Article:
Last year (2019), the National Eating Disorders Association (NEDA) continued the legacy of Weight Stigma Awareness Week (WSAW) as part of the recent merger with the Binge Eating Disorders Association (BEDA). Initially spearheaded by BEDA in 2011, the goal of WSAW is to bring awareness to how weight stigma and weight discriminiation affects people of all sizes, how it contributes to or exacerbates eating disorders in people of all sizes, and how we can all work together with a unified voice to eliminate stigma and discrimination based on body size.
While weight stigma and discrimination are deeply rooted in our culture, and the eating disorders field at large, it is a relatively new concept for many folks in the NEDA community. Last year, for NEDA’s first WSAW, we focused our efforts on educating the broader (eating disorders) community about why weight stigma should matter to everyone, not only those in higher weight bodies. We addressed some common questions and misconceptions in our Weight Stigma FAQs, and called on experts like Deb Burgard, PhD, FAED, to write blog posts explaining What’s All the Fuss About Weight Stigma?
Throughout NEDA’s inaugural Weight Stigma Awareness Week, we heard from various experts, advocates, and NEDA Ambassadors. As a founder of WSAW, Wendy Oliver-Pyatt, MD, FAED, F.IAEDP, talked about why Weight Stigma Awareness Week is an important initiative for the eating disorders community, and NEDA Ambassador, Ragen Chastain, broke down how weight stigma is the root of eating disorders.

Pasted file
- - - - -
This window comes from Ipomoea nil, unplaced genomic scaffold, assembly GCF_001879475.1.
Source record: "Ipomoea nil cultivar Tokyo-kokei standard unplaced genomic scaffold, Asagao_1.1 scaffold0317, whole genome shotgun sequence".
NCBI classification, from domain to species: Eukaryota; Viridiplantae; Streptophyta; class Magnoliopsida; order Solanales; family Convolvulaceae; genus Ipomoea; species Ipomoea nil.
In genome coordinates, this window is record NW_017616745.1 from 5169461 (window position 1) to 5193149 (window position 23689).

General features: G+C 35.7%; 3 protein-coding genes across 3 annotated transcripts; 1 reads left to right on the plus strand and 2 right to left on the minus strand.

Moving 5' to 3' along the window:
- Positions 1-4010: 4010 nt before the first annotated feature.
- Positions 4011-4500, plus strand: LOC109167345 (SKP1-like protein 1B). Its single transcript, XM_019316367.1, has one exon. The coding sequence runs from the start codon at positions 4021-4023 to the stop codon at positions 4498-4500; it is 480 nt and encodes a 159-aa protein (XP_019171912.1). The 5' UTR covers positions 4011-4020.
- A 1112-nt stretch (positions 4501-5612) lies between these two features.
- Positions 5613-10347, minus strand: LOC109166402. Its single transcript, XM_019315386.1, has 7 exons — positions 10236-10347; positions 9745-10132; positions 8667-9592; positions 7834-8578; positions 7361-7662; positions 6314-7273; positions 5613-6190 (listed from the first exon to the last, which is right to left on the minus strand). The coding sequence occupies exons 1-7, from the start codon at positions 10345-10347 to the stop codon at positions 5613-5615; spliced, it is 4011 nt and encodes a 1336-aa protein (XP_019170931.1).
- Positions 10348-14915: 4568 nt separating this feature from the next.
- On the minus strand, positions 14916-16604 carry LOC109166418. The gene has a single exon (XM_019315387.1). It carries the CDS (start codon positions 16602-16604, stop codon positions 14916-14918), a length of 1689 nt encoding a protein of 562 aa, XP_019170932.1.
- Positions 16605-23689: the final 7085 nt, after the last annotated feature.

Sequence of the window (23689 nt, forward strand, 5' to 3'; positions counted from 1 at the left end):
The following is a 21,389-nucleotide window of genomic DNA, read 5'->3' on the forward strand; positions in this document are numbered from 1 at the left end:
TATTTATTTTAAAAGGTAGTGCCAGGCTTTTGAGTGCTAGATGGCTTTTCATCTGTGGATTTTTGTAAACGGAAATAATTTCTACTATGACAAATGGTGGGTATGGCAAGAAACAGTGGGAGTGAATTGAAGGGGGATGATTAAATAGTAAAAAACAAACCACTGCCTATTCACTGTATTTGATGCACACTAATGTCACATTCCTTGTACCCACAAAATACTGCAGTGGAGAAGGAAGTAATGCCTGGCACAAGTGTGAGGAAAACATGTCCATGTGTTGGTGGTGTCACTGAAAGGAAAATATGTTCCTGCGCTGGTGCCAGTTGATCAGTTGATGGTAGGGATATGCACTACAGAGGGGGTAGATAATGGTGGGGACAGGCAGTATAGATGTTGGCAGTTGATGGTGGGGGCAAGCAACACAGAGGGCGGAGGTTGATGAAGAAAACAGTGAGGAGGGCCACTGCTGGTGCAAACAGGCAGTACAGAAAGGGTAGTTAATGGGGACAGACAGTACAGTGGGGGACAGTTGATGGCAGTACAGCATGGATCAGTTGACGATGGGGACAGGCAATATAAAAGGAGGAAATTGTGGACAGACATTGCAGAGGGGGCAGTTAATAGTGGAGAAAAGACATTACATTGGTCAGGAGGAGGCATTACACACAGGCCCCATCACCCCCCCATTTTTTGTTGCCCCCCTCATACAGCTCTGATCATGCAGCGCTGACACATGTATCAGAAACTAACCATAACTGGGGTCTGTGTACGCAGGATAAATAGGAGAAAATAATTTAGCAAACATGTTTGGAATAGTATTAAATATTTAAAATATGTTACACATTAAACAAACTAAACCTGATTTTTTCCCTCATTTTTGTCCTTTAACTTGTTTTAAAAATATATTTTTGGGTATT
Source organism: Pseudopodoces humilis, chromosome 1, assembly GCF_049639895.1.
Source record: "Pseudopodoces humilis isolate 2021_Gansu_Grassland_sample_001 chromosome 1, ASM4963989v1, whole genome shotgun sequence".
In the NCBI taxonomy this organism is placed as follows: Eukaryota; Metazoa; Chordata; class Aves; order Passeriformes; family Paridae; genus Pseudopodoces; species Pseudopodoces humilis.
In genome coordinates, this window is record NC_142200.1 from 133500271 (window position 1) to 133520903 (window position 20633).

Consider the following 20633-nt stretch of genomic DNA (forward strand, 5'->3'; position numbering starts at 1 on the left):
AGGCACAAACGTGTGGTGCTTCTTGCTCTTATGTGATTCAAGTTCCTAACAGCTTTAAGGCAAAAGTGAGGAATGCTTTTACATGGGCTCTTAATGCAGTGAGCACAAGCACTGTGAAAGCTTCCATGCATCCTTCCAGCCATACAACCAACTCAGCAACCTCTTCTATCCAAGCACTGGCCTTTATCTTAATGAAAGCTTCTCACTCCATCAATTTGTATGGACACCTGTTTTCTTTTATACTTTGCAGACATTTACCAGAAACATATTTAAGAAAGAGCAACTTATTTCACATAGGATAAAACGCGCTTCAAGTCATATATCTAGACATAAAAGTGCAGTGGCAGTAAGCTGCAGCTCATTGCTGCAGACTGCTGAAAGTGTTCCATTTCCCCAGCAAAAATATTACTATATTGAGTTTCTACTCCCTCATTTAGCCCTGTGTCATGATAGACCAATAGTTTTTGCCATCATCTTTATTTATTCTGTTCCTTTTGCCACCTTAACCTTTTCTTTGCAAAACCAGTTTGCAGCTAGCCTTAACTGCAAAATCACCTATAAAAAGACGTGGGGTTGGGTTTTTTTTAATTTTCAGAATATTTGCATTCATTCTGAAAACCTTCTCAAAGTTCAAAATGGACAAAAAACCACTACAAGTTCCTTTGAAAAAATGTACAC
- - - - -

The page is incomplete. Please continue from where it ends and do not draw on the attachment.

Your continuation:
One of the key messages NEDA wanted to convey during our initial WSAW is that weight stigma and weight discrimination affects people of all sizes and demographics. We heard from NEDA Ambassador, Gina Susanna (@nourishandeat on Instagram), about the privilege and responsibility she and other folks in smaller bodies have as thin allies. Harriet Brown wrote about weight stigma from a mother’s perspective, reflecting on the impact fatphobia had not only in her life, but in the development of her daughter’s anorexia.
It goes without saying that weight stigma, like eating disorders, is not just a “woman’s issue.” NEDA Ambassador Ryan Sheldon penned a personal account of how weight stigma shows up for [him] as a “6’4, broad shoulders, higher-weight” LGBTQ male. In addition to Sheldon’s personal account, Aaron Flores, RDN wrote a blog post about male body image and weight stigma from the perspective of an eating disorders professional.
The WSAW 2019 blog series wrapped up with an exploration of some of the places where weight stigma is particularly prevalent. Dr. Lesley Williams talked about the reality of weight stigma in healthcare settings and Jessica Richman, founder and CEO of The Visible Collective, discussed the occurrence of weight stigma in the workplace and beyond. NEDA is grateful to all of the folks who contributed to our WSAW 2019 blog series, and we look forward to taking a deeper dive into weight stigma and discrimination – past and present – in this year’s End Weight Hate WSAW 2020 campaign taking place September 28 – October 2, 2020.